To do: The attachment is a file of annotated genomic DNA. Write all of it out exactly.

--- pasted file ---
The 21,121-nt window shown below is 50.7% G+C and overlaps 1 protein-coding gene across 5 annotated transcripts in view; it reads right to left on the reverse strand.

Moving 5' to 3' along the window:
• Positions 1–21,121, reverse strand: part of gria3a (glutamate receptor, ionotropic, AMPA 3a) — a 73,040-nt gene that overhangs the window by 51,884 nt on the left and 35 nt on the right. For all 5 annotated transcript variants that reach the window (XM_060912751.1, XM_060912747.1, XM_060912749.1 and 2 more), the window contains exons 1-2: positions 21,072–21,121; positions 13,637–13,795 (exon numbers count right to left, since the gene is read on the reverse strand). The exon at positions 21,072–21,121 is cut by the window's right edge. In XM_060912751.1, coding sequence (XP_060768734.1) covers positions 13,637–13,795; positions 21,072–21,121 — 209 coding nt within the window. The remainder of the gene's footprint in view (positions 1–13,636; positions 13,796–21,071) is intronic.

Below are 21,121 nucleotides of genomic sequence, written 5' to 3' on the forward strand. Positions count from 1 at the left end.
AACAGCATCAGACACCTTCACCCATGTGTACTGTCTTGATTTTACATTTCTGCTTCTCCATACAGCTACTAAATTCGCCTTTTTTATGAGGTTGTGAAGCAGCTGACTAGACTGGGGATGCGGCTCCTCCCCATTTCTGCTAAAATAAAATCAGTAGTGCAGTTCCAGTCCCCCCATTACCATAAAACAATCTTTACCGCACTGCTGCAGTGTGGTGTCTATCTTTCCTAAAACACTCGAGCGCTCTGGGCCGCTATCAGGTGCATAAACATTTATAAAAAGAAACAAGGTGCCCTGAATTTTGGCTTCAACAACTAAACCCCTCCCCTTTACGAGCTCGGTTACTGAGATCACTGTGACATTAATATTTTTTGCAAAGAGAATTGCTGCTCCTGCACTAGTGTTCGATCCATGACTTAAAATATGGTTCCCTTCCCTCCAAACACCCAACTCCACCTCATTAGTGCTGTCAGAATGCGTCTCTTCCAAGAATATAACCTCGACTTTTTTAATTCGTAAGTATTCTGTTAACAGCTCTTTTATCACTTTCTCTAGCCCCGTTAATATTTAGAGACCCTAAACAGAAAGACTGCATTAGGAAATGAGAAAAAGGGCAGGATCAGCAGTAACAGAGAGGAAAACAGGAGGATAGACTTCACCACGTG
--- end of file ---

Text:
The 21,121-nt window shown below is 50.7% G+C and overlaps 1 protein-coding gene across 5 annotated transcripts in view; it reads right to left on the reverse strand.

Moving 5' to 3' along the window:
• Positions 1–21,121, reverse strand: part of gria3a (glutamate receptor, ionotropic, AMPA 3a) — a 73,040-nt gene that overhangs the window by 51,884 nt on the left and 35 nt on the right. For all 5 annotated transcript variants that reach the window (XM_060912751.1, XM_060912747.1, XM_060912749.1 and 2 more), the window contains exons 1-2: positions 21,072–21,121; positions 13,637–13,795 (exon numbers count right to left, since the gene is read on the reverse strand). The exon at positions 21,072–21,121 is cut by the window's right edge. In XM_060912751.1, coding sequence (XP_060768734.1) covers positions 13,637–13,795; positions 21,072–21,121 — 209 coding nt within the window. The remainder of the gene's footprint in view (positions 1–13,636; positions 13,796–21,071) is intronic.

Below are 21,121 nucleotides of genomic sequence, written 5' to 3' on the forward strand. Positions count from 1 at the left end.
AACAGCATCAGACACCTTCACCCATGTGTACTGTCTTGATTTTACATTTCTGCTTCTCCATACAGCTACTAAATTCGCCTTTTTTATGAGGTTGTGAAGCAGCTGACTAGACTGGGGATGCGGCTCCTCCCCATTTCTGCTAAAATAAAATCAGTAGTGCAGTTCCAGTCCCCCCATTACCATAAAACAATCTTTACCGCACTGCTGCAGTGTGGTGTCTATCTTTCCTAAAACACTCGAGCGCTCTGGGCCGCTATCAGGTGCATAAACATTTATAAAAAGAAACAAGGTGCCCTGAATTTTGGCTTCAACAACTAAACCCCTCCCCTTTACGAGCTCGGTTACTGAGATCACTGTGACATTAATATTTTTTGCAAAGAGAATTGCTGCTCCTGCACTAGTGTTCGATCCATGACTTAAAATATGGTTCCCTTCCCTCCAAACACCCAACTCCACCTCATTAGTGCTGTCAGAATGCGTCTCTTCCAAGAATATAACCTCGACTTTTTTAATTCGTAAGTATTCTGTTAACAGCTCTTTTATCACTTTCTCTAGCCCCGTTAATATTTAGAGACCCTAAACAGAAAGACTGCATTAGGAAATGAGAAAAAGGGCAGGATCAGCAGTAACAGAGAGGAAAACAGGAGGATAGACTTCACCACGTG